Boost Python

Fri 06 October 2006 by Garry Bodsworth

A few posts ago I wrote up how to compile the Boost Library and also Boost::Python with Visual C++ 2005 Express.

Boost::Python is a fantastic tool for binding your C++ functionality to the Python scripting language. You just need to write some extra small templates to expose classes ...

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Tools for TortoiseSVN

Fri 06 October 2006 by Garry Bodsworth

In order to make my TortoiseSVN as useful as possible, I use some external tools to maximise productivity. It took a while to find the right set up but I am happy with it now.

For merging with a three-way diff when there are conflicks I found KDiff3, which seems ...

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More Vista Native API

Fri 06 October 2006 by Garry Bodsworth

Michael Dunn has posted anotehr Vista native API tutorial about monitoring the system's power. It is obviously not as whizz-bang as the first tutorial, but this is excellent stuff as I hope it means C/C++ developers are going to have a real go at messing around with the ...

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Burning a DVD ISO on Windows XP

Thu 05 October 2006 by Garry Bodsworth

I started by downloading the Windows SDK, which had a file extension .img. After a bit of Googling I found out you can just change the extension to .iso.

Now it was time to burn it. I found out that the ISO Burning Powertoy doesn't work for DVDs. The ...

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Icons Icons Icons

Thu 05 October 2006 by Garry Bodsworth

In my last company I redesigned every icon in the system from a 16 colour pallette into full 32-bit alpha-blended glory. I also wrote the support functions for cool looking disabled and hover (hot) looks.

In total I think that was 250-300 icons. Probably more. I didn't follow any ...

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Visual Studio 2005 - Lets Break Everything!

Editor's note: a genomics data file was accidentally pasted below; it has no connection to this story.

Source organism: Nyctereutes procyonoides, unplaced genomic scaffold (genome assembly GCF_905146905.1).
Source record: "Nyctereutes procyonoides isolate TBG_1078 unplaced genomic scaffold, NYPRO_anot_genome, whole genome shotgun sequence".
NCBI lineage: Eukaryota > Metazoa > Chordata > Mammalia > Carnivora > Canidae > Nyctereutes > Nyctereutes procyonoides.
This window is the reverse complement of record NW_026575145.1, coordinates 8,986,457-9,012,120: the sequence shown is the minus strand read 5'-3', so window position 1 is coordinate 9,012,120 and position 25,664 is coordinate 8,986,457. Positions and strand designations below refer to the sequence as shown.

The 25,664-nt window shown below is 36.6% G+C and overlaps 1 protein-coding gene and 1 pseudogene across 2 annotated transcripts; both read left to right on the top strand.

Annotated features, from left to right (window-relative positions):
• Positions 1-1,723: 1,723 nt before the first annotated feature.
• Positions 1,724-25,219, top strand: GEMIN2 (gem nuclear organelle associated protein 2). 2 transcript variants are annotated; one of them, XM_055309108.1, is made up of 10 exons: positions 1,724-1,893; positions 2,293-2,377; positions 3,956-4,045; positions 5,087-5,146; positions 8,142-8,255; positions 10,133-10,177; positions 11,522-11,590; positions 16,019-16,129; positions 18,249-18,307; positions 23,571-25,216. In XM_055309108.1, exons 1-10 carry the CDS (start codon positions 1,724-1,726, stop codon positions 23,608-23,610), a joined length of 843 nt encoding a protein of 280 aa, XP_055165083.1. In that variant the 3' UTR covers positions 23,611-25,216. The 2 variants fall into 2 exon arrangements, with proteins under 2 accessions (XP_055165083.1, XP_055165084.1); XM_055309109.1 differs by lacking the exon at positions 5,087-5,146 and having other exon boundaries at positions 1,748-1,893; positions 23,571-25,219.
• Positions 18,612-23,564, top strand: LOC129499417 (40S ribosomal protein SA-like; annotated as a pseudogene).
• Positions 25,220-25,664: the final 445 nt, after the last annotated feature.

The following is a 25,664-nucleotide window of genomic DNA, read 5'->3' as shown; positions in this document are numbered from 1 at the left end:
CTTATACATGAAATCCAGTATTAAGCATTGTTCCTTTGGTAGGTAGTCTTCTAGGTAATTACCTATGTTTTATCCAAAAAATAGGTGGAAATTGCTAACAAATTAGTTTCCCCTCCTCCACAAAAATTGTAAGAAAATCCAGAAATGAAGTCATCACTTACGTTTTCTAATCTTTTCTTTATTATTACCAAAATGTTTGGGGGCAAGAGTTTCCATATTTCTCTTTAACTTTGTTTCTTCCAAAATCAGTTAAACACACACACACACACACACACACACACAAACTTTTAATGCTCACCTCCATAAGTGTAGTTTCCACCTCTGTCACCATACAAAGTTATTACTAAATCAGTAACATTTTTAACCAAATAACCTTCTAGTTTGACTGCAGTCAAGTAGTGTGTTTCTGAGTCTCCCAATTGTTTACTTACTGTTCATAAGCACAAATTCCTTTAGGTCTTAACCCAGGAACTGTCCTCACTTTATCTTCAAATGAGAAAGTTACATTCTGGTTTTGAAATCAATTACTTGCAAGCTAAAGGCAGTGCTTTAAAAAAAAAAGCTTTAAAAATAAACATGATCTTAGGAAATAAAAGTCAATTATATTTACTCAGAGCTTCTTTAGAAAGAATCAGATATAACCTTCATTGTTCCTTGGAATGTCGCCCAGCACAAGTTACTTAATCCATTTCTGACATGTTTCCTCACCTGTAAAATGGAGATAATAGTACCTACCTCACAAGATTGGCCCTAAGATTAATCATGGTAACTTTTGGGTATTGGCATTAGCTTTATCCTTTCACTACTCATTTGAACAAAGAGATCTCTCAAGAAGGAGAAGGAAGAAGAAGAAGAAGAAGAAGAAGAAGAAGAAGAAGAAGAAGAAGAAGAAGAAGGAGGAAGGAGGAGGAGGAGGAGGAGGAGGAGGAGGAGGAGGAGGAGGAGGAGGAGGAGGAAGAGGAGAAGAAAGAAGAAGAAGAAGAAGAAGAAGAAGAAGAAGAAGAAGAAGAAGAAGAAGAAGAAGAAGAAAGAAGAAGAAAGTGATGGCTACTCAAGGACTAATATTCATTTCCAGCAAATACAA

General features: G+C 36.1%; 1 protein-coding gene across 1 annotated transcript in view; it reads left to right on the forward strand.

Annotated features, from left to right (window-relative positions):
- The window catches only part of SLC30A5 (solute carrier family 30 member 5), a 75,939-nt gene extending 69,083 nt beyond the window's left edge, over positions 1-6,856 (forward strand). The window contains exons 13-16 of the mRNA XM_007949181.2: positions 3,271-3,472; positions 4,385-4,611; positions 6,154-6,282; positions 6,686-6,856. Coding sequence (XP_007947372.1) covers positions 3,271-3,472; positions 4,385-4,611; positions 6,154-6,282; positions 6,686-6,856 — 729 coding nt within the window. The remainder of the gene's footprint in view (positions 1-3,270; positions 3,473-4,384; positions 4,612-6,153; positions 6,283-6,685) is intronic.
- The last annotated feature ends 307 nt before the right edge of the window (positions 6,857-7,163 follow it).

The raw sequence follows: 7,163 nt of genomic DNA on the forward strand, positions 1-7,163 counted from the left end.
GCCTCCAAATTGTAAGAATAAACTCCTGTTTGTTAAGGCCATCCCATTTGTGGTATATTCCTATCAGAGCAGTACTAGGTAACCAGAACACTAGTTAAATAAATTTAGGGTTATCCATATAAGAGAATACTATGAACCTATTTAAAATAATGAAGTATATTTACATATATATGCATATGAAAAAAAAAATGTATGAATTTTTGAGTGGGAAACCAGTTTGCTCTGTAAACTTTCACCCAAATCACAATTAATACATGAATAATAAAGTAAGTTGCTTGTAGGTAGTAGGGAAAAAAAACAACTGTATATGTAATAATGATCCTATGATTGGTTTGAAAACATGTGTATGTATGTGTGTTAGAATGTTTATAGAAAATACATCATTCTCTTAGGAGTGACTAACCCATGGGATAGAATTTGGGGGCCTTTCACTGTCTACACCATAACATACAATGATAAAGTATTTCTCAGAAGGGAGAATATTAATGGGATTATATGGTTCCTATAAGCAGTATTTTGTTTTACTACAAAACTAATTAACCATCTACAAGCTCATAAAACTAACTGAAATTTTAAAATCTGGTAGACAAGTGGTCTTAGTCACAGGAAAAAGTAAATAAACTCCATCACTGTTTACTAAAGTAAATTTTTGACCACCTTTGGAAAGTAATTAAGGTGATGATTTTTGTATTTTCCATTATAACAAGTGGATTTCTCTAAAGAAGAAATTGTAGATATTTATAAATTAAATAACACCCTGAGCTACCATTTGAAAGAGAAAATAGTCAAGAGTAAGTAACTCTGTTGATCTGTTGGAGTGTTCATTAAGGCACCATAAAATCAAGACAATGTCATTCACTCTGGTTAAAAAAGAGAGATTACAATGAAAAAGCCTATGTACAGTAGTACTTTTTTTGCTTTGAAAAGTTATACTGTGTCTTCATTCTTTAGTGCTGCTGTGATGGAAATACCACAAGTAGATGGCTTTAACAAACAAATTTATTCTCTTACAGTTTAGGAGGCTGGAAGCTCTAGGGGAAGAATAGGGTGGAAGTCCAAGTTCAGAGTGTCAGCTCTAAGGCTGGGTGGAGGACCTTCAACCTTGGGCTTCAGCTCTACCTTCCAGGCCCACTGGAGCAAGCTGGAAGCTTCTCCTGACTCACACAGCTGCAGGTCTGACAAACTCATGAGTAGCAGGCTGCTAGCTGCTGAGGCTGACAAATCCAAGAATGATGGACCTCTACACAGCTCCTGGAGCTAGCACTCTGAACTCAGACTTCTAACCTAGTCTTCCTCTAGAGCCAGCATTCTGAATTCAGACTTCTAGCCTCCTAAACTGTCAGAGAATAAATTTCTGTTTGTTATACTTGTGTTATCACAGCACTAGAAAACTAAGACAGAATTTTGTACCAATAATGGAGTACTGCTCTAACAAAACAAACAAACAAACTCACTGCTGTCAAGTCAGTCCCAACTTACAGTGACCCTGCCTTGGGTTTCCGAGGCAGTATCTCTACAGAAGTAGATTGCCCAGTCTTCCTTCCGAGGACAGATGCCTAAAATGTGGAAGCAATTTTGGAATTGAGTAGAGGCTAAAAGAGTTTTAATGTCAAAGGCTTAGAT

Wed 04 October 2006 by Garry Bodsworth

Since I've been using Visual Studio.NET 2005 I have discovered a myriad of undocumented (or documented in such a way as to seem inoccuous) breaks in the compilation of most code.

Standard C - the CRT

I should start with the simplest and probably most common breaks that would ...

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Windows Vista and its API

Wed 04 October 2006 by Garry Bodsworth

Boost Library And Visual Studio 2005

Tue 03 October 2006 by Garry Bodsworth

This will set you up with a top notch development environment for C++ in Windows. Also this will tell you how to get the Boost::Python libraries to work with as well (which can never be a bad thing).

  1. Download Visual C++ 2005 Express from here.
  2. Then go and install ...

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What to do next?

Tue 03 October 2006 by Garry Bodsworth

TortoiseSVN + VS.NET 2005 = Good Stuff

Tue 03 October 2006 by Garry Bodsworth

See the update here.

As promised it is time to integrate TortoiseSVN into Visual Studio 2005. The easiest way I have found to do this is to post the vsettings files from Visual Studio once the environment is set up.

Here are the zipped settings files:
This link is for ...

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Subversion : TortoiseSVN Integration into Visual Studio.NET 2005 Again

Tue 03 October 2006 by Garry Bodsworth
Today I discovered the "Import and Export Settings" feature in Visual Studio.NET 2005. This means no more losing settings or having to mess around getting the environment set up again after a rogue installer blitzes all of the settings I had worked so hard to set up. What this ...
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Wireless Routers and the Linksys WRT54G

Mon 02 October 2006 by Garry Bodsworth

My dad gave me a Linksys Wireless router (WRT54G) and it looks ug-leeee, so I never used it and bought a more stylish looking one which turned out not to work properly to the point I got so annoyed I threw it away.

So I dug out the WRT54G and ...

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Subversion : TortoiseSVN Integration into Visual Studio

Mon 02 October 2006 by Garry Bodsworth

See the update here.

This is the easy method of integrating TortoiseSVN into Visual Studio.NET 2003 and 2005 (and probably Visual Studio 6.0). I'll take it in stages first and show you how to add these useful things to your "External Tools" menu.

TortoiseSVN is kind enough ...

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Subversion and TortoiseSVN - A programmers best friend

Sun 01 October 2006 by Garry Bodsworth

Before you work in industry it is unlikely you ever use any source control. At Essex Uni we were forced to use RCS (on the command-line) once and it all seemed pretty trivial and pointless. Most of the time when you go into industry you end up having to use ...

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First Post

Sun 01 October 2006 by Garry Bodsworth

I suppose at the moment I just need an outlet for all these computer-type things going round in my head. I mainly specialise in C++ and was once known (and probably still known) as a GUI specialist. I've done all kinds of random things like setting up a company-wide ...

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